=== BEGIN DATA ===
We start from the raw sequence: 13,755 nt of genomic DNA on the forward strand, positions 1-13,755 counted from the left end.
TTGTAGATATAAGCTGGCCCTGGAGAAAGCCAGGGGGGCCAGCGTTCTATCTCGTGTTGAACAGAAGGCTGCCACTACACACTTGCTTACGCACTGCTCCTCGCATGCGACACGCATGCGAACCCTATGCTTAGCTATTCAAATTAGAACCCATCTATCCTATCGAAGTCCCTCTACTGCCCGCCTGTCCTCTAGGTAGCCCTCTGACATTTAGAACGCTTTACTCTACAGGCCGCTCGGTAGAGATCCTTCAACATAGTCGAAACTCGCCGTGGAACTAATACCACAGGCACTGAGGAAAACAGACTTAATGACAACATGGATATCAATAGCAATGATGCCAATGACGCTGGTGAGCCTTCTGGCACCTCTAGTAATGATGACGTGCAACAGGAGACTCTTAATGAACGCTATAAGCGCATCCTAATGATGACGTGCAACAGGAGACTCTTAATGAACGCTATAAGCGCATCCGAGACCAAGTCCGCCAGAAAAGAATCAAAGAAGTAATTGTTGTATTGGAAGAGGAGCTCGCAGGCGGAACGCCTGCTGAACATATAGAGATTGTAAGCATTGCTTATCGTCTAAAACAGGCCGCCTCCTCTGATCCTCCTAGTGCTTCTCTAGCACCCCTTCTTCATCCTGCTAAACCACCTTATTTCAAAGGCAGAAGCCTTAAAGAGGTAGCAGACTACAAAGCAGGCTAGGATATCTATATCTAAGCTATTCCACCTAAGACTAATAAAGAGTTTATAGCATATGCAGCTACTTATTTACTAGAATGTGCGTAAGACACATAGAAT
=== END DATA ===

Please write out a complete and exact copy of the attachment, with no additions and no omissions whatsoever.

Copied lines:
We start from the raw sequence: 13,755 nt of genomic DNA on the forward strand, positions 1-13,755 counted from the left end.
TTGTAGATATAAGCTGGCCCTGGAGAAAGCCAGGGGGGCCAGCGTTCTATCTCGTGTTGAACAGAAGGCTGCCACTACACACTTGCTTACGCACTGCTCCTCGCATGCGACACGCATGCGAACCCTATGCTTAGCTATTCAAATTAGAACCCATCTATCCTATCGAAGTCCCTCTACTGCCCGCCTGTCCTCTAGGTAGCCCTCTGACATTTAGAACGCTTTACTCTACAGGCCGCTCGGTAGAGATCCTTCAACATAGTCGAAACTCGCCGTGGAACTAATACCACAGGCACTGAGGAAAACAGACTTAATGACAACATGGATATCAATAGCAATGATGCCAATGACGCTGGTGAGCCTTCTGGCACCTCTAGTAATGATGACGTGCAACAGGAGACTCTTAATGAACGCTATAAGCGCATCCTAATGATGACGTGCAACAGGAGACTCTTAATGAACGCTATAAGCGCATCCGAGACCAAGTCCGCCAGAAAAGAATCAAAGAAGTAATTGTTGTATTGGAAGAGGAGCTCGCAGGCGGAACGCCTGCTGAACATATAGAGATTGTAAGCATTGCTTATCGTCTAAAACAGGCCGCCTCCTCTGATCCTCCTAGTGCTTCTCTAGCACCCCTTCTTCATCCTGCTAAACCACCTTATTTCAAAGGCAGAAGCCTTAAAGAGGTAGCAGACTACAAAGCAGGCTAGGATATCTATATCTAAGCTATTCCACCTAAGACTAATAAAGAGTTTATAGCATATGCAGCTACTTATTTACTAGAATGTGCGTAAGACACATAGAAT